Indie music and radio favorite JJ Heller's professional and personal life always seems to be chronicled in her songs. With the release of her eighth studio album Sound of a Living Heart, JJ stays true to her signature style, welcoming her listeners to join her in the pursuit of a whole-hearted life. Produced by Jonny Macintosh (Third Day, Switchfoot), Sound of a Living Heart will hit stores and online outlets August 21, 2015.
Hallels: Congratulations on the release of your new album "Sound of a Living Heart." It's quite a departure from your previous lullaby album. How would describe the tone and style of this new record?
I went into the studio with the goal of making a record that you could belt out in your car with the windows rolled down. It's a new sound for me. There are lots of pop hooks and super fun beats that haven't existed in my earlier work. It's basically the closest to a pop record that I've ever made. Considering that I've recorded 8 other projects, it's been a huge transition for me.
Hallels: What would you say are the major lessons you hope listeners will grasp after they listened to this album?
The songs on this record center around three basic themes for my listeners. You are not alone. You are loved. You can live with a whole heart.
Hallels: You've got to work with producer Jonny Macintosh (Third Day, Switchfoot) on this new record. What do you think he brings to this record that you really appreciate?
Jonny works with some amazing friends (JT and Chad) from the band Paper Route. The three of them work together to create amazing sonic landscapes for lyrics and melodies to live in. These new songs have a rhythmic nature that my material has never had in the past. It was a treat to come to the studio each day and hear what the three of them cooked up, and I'm so grateful to work with such a talented crew.
Hallels: One of the songs I really love at first listen is the story-ballad "Father-Daughter Dance," which you sang as a duet with Sanctus Real's Matt Hammitt. For our readers who may not have herd it yet, tell us what's the song about? And what's the inspiration behind this song?
My husband, Dave, spends a lot of time listening to podcasts. This song was inspired by a story he heard while listening to a podcast called the TED Radio Hour. A woman named Angela Patton described how she puts on dances for fathers to connect with their daughters. A girl in the community wasn't able to attend because her father was in prison. They wrote a letter to the local sherif and asked if a dance could be put on in the correctional facility and amazingly it was allowed!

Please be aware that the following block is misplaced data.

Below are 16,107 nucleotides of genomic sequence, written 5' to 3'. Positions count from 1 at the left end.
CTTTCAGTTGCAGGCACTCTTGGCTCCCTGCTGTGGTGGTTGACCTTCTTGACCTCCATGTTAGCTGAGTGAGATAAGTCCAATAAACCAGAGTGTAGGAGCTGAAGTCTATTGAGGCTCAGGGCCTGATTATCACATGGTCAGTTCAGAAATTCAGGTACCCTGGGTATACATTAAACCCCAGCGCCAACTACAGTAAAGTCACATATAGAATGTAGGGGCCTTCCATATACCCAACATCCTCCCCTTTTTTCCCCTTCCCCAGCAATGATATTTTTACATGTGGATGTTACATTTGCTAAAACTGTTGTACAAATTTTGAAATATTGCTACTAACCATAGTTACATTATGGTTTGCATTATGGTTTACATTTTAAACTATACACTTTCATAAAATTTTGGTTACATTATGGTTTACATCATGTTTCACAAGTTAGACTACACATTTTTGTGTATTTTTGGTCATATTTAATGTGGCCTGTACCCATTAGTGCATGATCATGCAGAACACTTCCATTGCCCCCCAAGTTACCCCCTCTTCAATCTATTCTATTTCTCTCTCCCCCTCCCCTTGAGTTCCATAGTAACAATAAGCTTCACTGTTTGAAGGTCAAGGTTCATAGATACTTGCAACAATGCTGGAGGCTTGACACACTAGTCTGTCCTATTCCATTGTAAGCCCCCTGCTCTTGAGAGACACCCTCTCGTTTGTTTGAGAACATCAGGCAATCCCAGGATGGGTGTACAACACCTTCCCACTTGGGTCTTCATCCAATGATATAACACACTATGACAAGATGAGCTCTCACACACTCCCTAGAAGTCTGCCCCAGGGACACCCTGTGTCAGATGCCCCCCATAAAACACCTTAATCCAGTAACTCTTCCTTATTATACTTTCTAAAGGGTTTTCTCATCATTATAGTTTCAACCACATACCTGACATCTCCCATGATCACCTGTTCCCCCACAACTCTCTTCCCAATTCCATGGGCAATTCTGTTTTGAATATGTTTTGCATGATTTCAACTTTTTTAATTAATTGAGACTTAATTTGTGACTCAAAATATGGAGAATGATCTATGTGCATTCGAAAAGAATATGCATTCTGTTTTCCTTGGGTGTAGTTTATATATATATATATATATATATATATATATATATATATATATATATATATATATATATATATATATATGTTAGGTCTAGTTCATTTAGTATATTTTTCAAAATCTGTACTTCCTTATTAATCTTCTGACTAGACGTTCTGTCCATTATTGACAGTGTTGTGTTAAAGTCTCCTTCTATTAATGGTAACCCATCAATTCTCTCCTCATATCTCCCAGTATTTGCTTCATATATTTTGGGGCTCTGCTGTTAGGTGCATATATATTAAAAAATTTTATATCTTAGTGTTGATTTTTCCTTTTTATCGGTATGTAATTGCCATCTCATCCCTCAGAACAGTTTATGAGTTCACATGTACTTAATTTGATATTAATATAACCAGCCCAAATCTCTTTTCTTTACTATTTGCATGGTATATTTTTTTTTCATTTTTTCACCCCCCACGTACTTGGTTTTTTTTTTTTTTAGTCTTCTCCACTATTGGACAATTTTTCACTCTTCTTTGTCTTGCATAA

Her beautiful story moved us so much that we felt compelled to write a song about it. It's even more powerful because it's completely true! You can listen to the story here: http://www.npr.org/2014/04/25/301828303/a-father-daughter-dance-in-prison
Hallels: Can you tell us more about your single "Fully Known"?
A big theme of my record is moving past shame and isolation into a life that is whole-hearted and lived in community. I feel like a lot of us, myself included, live life bracing for impact. We often shy away from opportunities to be vulnerable because we're afraid that if we let our true self be known that we'll be hurt. The problem with doing this, as I've found, is that we can't actually thrive in these conditions but instead merely exist.
The Bible says God knows the number of hairs on our head, and if there is someone who knows each of us that intimately, then regardless of our circumstances, we have a reason to open our arms to a life well lived. It's an idea that brings hope, and people who hope in something true have the potential to change the world.
Hallels: You have been known over the years for being a stellar songwriter-singer. You have crafted so many classics now including "Your Hands" and "What Love Really Means." How would you define a good song? And what advice do you have for the new and wannabe songwriters reading this interview?
I used to think that a good song needed to be impressive, but the longer I've been writing, the more I've found that a good song actually needs to resonate with my audience. It doesn't matter how technical a guitar riff is if it doesn't move the audience to feel something. So too, my lyrics could use big and impressive words, but if they're not reaching the heart of my listener, then I think there's more work left to be done. My challenge to myself when I'm writing is to say something ordinary in an extraordinary way.
Hallels: For our readers who would like to find out more about you and your new album, where can they go?
Vist JJHeller.com for information about me :)